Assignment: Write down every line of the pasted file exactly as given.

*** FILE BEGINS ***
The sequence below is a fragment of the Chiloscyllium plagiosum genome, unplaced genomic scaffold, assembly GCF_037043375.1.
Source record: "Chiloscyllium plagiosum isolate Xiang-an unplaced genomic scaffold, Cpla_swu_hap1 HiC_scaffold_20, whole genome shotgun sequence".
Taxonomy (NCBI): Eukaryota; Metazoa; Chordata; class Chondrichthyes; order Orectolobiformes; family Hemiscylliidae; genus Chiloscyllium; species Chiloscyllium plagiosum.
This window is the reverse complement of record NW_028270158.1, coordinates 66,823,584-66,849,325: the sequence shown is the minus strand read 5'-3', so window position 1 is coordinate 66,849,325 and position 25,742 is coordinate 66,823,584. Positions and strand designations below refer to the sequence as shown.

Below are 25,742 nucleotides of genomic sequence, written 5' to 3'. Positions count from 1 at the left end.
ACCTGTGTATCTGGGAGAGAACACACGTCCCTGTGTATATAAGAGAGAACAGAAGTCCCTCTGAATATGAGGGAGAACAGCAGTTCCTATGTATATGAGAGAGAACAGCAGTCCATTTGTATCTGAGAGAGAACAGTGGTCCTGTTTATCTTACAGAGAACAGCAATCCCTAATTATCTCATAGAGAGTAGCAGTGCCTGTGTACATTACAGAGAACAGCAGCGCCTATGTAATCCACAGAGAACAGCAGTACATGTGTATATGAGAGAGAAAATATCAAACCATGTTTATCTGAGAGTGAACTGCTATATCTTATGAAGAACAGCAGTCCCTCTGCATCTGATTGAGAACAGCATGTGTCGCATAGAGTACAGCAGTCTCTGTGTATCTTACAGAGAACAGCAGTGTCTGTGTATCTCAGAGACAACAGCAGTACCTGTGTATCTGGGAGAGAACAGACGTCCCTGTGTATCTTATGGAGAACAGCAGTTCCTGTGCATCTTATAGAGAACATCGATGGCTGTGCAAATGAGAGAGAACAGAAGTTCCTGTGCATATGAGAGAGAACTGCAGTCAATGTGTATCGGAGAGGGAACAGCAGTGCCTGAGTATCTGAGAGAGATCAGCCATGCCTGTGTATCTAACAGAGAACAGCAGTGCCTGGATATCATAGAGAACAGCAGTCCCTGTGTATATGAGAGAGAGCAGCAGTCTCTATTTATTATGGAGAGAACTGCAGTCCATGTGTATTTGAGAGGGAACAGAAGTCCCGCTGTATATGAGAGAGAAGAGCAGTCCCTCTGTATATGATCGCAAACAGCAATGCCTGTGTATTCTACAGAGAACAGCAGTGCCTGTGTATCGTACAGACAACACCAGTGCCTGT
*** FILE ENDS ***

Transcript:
The sequence below is a fragment of the Chiloscyllium plagiosum genome, unplaced genomic scaffold, assembly GCF_037043375.1.
Source record: "Chiloscyllium plagiosum isolate Xiang-an unplaced genomic scaffold, Cpla_swu_hap1 HiC_scaffold_20, whole genome shotgun sequence".
Taxonomy (NCBI): Eukaryota; Metazoa; Chordata; class Chondrichthyes; order Orectolobiformes; family Hemiscylliidae; genus Chiloscyllium; species Chiloscyllium plagiosum.
This window is the reverse complement of record NW_028270158.1, coordinates 66,823,584-66,849,325: the sequence shown is the minus strand read 5'-3', so window position 1 is coordinate 66,849,325 and position 25,742 is coordinate 66,823,584. Positions and strand designations below refer to the sequence as shown.

Below are 25,742 nucleotides of genomic sequence, written 5' to 3'. Positions count from 1 at the left end.
ACCTGTGTATCTGGGAGAGAACACACGTCCCTGTGTATATAAGAGAGAACAGAAGTCCCTCTGAATATGAGGGAGAACAGCAGTTCCTATGTATATGAGAGAGAACAGCAGTCCATTTGTATCTGAGAGAGAACAGTGGTCCTGTTTATCTTACAGAGAACAGCAATCCCTAATTATCTCATAGAGAGTAGCAGTGCCTGTGTACATTACAGAGAACAGCAGCGCCTATGTAATCCACAGAGAACAGCAGTACATGTGTATATGAGAGAGAAAATATCAAACCATGTTTATCTGAGAGTGAACTGCTATATCTTATGAAGAACAGCAGTCCCTCTGCATCTGATTGAGAACAGCATGTGTCGCATAGAGTACAGCAGTCTCTGTGTATCTTACAGAGAACAGCAGTGTCTGTGTATCTCAGAGACAACAGCAGTACCTGTGTATCTGGGAGAGAACAGACGTCCCTGTGTATCTTATGGAGAACAGCAGTTCCTGTGCATCTTATAGAGAACATCGATGGCTGTGCAAATGAGAGAGAACAGAAGTTCCTGTGCATATGAGAGAGAACTGCAGTCAATGTGTATCGGAGAGGGAACAGCAGTGCCTGAGTATCTGAGAGAGATCAGCCATGCCTGTGTATCTAACAGAGAACAGCAGTGCCTGGATATCATAGAGAACAGCAGTCCCTGTGTATATGAGAGAGAGCAGCAGTCTCTATTTATTATGGAGAGAACTGCAGTCCATGTGTATTTGAGAGGGAACAGAAGTCCCGCTGTATATGAGAGAGAAGAGCAGTCCCTCTGTATATGATCGCAAACAGCAATGCCTGTGTATTCTACAGAGAACAGCAGTGCCTGTGTATCGTACAGACAACACCAGTGCCTGT